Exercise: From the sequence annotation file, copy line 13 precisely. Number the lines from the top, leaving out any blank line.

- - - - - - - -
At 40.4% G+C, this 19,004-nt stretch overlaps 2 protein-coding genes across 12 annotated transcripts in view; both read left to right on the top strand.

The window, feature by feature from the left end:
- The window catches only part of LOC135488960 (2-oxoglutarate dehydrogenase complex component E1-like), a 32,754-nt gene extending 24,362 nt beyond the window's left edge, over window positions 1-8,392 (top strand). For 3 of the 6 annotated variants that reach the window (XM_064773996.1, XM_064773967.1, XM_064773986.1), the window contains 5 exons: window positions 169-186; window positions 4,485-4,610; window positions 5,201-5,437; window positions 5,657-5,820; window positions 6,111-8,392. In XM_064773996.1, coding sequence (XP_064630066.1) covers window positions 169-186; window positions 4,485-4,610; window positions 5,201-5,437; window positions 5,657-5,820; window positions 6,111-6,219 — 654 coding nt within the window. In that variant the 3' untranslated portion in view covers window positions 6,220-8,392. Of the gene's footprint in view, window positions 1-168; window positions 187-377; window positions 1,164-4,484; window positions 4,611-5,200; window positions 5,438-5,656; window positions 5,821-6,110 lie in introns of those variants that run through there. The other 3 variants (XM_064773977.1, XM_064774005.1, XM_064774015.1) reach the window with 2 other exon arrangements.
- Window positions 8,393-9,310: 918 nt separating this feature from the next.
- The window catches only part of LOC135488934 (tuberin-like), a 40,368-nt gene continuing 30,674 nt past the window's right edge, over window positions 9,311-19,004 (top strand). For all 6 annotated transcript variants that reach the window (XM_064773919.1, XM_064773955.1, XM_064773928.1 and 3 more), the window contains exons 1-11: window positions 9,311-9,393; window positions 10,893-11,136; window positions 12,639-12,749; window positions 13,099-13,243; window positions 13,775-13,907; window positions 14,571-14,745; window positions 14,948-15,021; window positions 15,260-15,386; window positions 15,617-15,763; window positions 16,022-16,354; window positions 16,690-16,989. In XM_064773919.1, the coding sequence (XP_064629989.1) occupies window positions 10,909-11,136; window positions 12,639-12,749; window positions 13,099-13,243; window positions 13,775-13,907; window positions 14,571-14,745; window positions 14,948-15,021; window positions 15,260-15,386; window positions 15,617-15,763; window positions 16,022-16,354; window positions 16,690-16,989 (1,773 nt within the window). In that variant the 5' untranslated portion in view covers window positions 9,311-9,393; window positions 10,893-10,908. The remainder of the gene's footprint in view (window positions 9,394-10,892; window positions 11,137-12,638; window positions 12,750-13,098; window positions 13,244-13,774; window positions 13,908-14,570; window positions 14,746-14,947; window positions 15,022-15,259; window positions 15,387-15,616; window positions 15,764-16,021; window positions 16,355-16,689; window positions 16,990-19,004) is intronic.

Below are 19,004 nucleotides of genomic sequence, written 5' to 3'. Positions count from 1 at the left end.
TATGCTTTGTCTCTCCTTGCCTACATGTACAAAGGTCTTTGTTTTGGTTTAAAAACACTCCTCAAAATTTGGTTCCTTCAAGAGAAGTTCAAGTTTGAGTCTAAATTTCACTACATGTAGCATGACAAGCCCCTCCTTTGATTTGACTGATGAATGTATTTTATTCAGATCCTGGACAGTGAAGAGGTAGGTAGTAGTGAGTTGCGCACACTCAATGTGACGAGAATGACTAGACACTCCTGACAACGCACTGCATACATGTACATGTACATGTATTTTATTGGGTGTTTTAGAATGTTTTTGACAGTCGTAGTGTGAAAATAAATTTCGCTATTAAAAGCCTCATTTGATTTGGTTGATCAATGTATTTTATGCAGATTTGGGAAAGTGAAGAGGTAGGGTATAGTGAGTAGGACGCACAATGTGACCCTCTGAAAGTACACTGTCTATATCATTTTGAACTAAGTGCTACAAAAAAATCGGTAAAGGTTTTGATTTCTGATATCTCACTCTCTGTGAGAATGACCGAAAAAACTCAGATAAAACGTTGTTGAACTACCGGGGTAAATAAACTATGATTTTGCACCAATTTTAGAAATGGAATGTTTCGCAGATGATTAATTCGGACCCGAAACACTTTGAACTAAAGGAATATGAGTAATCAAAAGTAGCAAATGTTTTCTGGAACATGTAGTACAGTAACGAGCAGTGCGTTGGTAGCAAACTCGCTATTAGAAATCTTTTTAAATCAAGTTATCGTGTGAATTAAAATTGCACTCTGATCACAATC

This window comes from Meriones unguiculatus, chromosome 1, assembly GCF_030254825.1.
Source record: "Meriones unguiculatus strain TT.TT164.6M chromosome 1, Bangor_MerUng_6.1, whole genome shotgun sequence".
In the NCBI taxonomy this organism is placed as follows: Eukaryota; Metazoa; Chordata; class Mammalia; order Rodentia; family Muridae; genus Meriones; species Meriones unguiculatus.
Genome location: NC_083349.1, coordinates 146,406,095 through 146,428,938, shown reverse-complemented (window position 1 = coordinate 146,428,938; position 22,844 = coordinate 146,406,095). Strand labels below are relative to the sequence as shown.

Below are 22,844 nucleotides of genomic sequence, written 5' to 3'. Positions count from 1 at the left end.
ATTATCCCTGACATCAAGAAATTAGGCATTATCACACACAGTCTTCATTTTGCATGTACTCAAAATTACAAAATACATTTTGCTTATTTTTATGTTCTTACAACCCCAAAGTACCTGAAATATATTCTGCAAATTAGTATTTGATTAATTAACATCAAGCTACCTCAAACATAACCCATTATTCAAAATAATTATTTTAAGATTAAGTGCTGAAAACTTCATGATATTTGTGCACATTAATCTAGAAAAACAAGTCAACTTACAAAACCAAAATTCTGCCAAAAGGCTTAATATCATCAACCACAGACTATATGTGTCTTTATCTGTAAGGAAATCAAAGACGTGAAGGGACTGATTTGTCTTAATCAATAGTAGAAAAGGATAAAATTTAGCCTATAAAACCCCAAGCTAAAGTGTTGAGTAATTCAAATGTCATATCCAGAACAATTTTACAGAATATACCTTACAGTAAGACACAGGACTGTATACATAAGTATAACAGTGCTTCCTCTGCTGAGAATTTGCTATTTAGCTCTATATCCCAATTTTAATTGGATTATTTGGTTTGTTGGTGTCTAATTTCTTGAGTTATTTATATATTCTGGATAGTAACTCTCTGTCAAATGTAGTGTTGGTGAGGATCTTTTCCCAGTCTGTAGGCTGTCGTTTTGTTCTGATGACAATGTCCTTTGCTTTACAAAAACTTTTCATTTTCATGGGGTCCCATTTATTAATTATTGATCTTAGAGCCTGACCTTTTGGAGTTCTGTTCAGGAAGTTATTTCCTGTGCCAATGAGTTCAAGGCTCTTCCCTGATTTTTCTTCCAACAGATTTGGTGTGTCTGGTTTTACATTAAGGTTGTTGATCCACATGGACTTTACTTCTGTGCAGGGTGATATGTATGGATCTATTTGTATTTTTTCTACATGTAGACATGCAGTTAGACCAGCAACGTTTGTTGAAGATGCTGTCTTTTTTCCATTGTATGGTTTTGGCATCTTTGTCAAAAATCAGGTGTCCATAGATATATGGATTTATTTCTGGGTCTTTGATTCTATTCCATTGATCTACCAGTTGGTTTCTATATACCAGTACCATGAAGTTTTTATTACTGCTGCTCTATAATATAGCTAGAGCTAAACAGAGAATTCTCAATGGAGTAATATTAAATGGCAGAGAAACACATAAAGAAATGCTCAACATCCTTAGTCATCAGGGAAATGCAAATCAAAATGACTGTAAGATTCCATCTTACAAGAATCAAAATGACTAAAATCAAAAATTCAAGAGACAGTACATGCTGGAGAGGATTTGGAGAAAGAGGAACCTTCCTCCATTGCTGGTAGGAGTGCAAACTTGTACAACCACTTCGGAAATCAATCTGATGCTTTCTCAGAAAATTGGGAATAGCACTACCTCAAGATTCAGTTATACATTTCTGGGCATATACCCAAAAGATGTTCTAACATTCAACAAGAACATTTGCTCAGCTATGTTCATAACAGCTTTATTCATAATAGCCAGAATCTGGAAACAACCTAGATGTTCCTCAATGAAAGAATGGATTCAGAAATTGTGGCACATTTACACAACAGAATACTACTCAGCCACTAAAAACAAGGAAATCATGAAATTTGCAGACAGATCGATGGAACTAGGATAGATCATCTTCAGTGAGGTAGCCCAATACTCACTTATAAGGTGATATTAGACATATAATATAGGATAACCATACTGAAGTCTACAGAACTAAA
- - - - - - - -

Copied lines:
ATTATCCCTGACATCAAGAAATTAGGCATTATCACACACAGTCTTCATTTTGCATGTACTCAAAATTACAAAATACATTTTGCTTATTTTTATGTTCTTACAACCCCAAAGTACCTGAAATATATTCTGCAAATTAGTATTTGATTAATTAACATCAAGCTACCTCAAACATAACCCATTATTCAAAATAATTATTTTAAGATTAAGTGCTGAAAACTTCATGATATTTGTGCACATTAATCTAGAAAAACAAGTCAACTTACAAAACCAAAATTCTGCCAAAAGGCTTAATATCATCAACCACAGACTATATGTGTCTTTATCTGTAAGGAAATCAAAGACGTGAAGGGACTGATTTGTCTTAATCAATAGTAGAAAAGGATAAAATTTAGCCTATAAAACCCCAAGCTAAAGTGTTGAGTAATTCAAATGTCATATCCAGAACAATTTTACAGAATATACCTTACAGTAAGACACAGGACTGTATACATAAGTATAACAGTGCTTCCTCTGCTGAGAATTTGCTATTTAGCTCTATATCCCAATTTTAATTGGATTATTTGGTTTGTTGGTGTCTAATTTCTTGAGTTATTTATATATTCTGGATAGTAACTCTCTGTCAAATGTAGTGTTGGTGAGGATCTTTTCCCAGTCTGTAGGCTGTCGTTTTGTTCTGATGACAATGTCCTTTGCTTTACAAAAACTTTTCATTTTCATGGGGTCCCATTTATTAATTATTGATCTTAGAGCCTGACCTTTTGGAGTTCTGTTCAGGAAGTTATTTCCTGTGCCAATGAGTTCAAGGCTCTTCCCTGATTTTTCTTCCAACAGATTTGGTGTGTCTGGTTTTACATTAAGGTTGTTGATCCACATGGACTTTACTTCTGTGCAGGGTGATATGTATGGATCTATTTGTATTTTTTCTACATGTAGACATGCAGTTAGACCAGCAACGTTTGTTGAAGATGCTGTCTTTTTTCCATTGTATGGTTTTGGCATCTTTGTCAAAAATCAGGTGTCCATAGATATATGGATTTATTTCTGGGTCTTTGATTCTATTCCATTGATCTACCAGTTGGTTTCTATATACCAGTACCATGAAGTTTTTATTACTGCTGCTCTATAATATAGCTAGAGCTAAACAGAGAATTCTCAATGGAGTAATATTAAATGGCAGAGAAACACATAAAGAAATGCTCAACATCCTTAGTCATCAGGGAAATGCAAATCAAAATGACTGTAAGATTCCATCTTACAAGAATCAAAATGACTAAAATCAAAAATTCAAGAGACAGTACATGCTGGAGAGGATTTGGAGAAAGAGGAACCTTCCTCCATTGCTGGTAGGAGTGCAAACTTGTACAACCACTTCGGAAATCAATCTGATGCTTTCTCAGAAAATTGGGAATAGCACTACCTCAAGATTCAGTTATACATTTCTGGGCATATACCCAAAAGATGTTCTAACATTCAACAAGAACATTTGCTCAGCTATGTTCATAACAGCTTTATTCATAATAGCCAGAATCTGGAAACAACCTAGATGTTCCTCAATGAAAGAATGGATTCAGAAATTGTGGCACATTTACACAACAGAATACTACTCAGCCACTAAAAACAAGGAAATCATGAAATTTGCAGACAGATCGATGGAACTAGGATAGATCATCTTCAGTGAGGTAGCCCAATACTCACTTATAAGGTGATATTAGACATATAATATAGGATAACCATACTGAAGTCTACAGAACTAAA